north carolina highway historical marker program
North Carolina Highway Historical Marker Program
 

 
 
 

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Marker Text:

Essay:
     The deed from John Linn to the church congregation for the lot on which Thyatira Church stands was filed January 1, 1753 in Anson County, just prior to Rowan County’s formation. The document indicates that the church, then called “the lower meeting house between the Yadkin and Catawba Rivers,” was already organized, and other land records for nearby properties indicate that the meeting house was in place by late 1750. In 1753 the Synod of Philadelphia sent two missionaries into Virginia and North Carolina with specific instructions to “show special regard” for the people between the Yadkin and Catawba Rivers, the location of the nascent church. In 1755 another missionary, Hugh McAden, preached at the church that was at that time called Cathey’s Meeting House, described as “a small log building” situated about where the graveyard is now located.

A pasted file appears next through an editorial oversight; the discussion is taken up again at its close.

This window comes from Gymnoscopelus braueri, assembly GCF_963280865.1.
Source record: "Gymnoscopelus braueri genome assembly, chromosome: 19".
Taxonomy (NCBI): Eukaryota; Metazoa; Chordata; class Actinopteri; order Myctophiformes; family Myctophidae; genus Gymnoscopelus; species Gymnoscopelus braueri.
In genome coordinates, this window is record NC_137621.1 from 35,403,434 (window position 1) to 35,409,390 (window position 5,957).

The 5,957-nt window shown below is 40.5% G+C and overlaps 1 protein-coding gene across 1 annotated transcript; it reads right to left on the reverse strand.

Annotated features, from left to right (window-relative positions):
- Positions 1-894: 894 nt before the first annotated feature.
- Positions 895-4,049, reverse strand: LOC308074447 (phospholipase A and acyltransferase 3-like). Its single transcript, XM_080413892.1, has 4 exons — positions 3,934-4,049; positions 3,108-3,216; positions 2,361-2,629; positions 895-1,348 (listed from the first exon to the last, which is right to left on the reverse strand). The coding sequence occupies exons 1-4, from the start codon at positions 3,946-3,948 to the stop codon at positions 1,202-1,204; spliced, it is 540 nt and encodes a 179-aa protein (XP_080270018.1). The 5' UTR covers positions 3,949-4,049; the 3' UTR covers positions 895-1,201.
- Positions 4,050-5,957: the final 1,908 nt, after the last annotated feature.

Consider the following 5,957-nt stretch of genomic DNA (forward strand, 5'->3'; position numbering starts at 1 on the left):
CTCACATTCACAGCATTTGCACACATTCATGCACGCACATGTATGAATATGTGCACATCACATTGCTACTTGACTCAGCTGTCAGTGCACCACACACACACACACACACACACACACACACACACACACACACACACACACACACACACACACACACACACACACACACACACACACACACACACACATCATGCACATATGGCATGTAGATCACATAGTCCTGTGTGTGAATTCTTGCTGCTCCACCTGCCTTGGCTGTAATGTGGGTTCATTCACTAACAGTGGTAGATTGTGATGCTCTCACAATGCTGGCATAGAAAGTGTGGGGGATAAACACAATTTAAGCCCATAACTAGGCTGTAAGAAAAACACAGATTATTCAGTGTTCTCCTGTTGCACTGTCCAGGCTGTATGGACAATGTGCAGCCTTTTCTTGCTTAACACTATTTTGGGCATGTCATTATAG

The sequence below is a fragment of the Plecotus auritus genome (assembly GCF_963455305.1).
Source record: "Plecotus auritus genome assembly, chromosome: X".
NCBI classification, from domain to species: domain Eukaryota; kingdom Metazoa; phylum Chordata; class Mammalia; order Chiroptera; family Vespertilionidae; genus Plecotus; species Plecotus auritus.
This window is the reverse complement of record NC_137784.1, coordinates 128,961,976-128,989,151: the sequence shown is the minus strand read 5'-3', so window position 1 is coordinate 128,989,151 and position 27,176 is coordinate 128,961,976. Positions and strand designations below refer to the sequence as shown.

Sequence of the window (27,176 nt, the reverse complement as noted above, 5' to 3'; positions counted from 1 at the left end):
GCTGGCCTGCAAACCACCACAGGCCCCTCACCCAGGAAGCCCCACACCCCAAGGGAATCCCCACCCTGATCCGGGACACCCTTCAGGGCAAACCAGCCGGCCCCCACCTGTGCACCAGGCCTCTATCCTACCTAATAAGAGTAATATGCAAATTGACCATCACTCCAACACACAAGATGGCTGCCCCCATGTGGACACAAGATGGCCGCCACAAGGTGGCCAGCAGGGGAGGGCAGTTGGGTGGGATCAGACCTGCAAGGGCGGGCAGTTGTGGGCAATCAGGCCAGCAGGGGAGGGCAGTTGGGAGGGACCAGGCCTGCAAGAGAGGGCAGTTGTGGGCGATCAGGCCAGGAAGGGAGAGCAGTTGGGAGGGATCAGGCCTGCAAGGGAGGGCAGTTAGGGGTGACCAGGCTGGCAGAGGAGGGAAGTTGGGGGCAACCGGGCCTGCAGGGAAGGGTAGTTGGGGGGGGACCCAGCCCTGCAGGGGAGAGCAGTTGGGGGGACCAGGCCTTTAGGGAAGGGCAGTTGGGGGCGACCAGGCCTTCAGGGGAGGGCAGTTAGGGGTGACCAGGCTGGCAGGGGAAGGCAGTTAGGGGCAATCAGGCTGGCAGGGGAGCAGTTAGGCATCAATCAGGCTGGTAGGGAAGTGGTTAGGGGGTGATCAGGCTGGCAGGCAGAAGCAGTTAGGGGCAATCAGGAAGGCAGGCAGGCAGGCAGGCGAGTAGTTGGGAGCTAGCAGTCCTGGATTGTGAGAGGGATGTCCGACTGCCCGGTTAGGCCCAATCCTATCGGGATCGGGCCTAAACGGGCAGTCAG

The congregation adopted the name Thyatira Church in 1764. The first permanent minister on record for Thyatira was Samuel E. McCorkle, who was installed on August 2, 1777. Thyatira is the mother church of many Presbyterian churches in the vicinity. The Gothic Revival brick chapel that stands today was built between 1858 and 1860. The oldest tombstone in the graveyard at Thyatira is from 1755. Among the burials there is McCorkle, who died in 1811.


References:
Rev. Thomas W. Lingle, History of Thyatira Church, 1753-1925 (1925)
Robert W. Ramsey, Carolina Cradle Settlement of the Northwest Carolina Frontier, 1747-1762 (1964)
Catherine Bishir and Michael Southern, A Guide to the Historic Architecture of Piedmont North Carolina (2003)
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north carolina highway historical marker program


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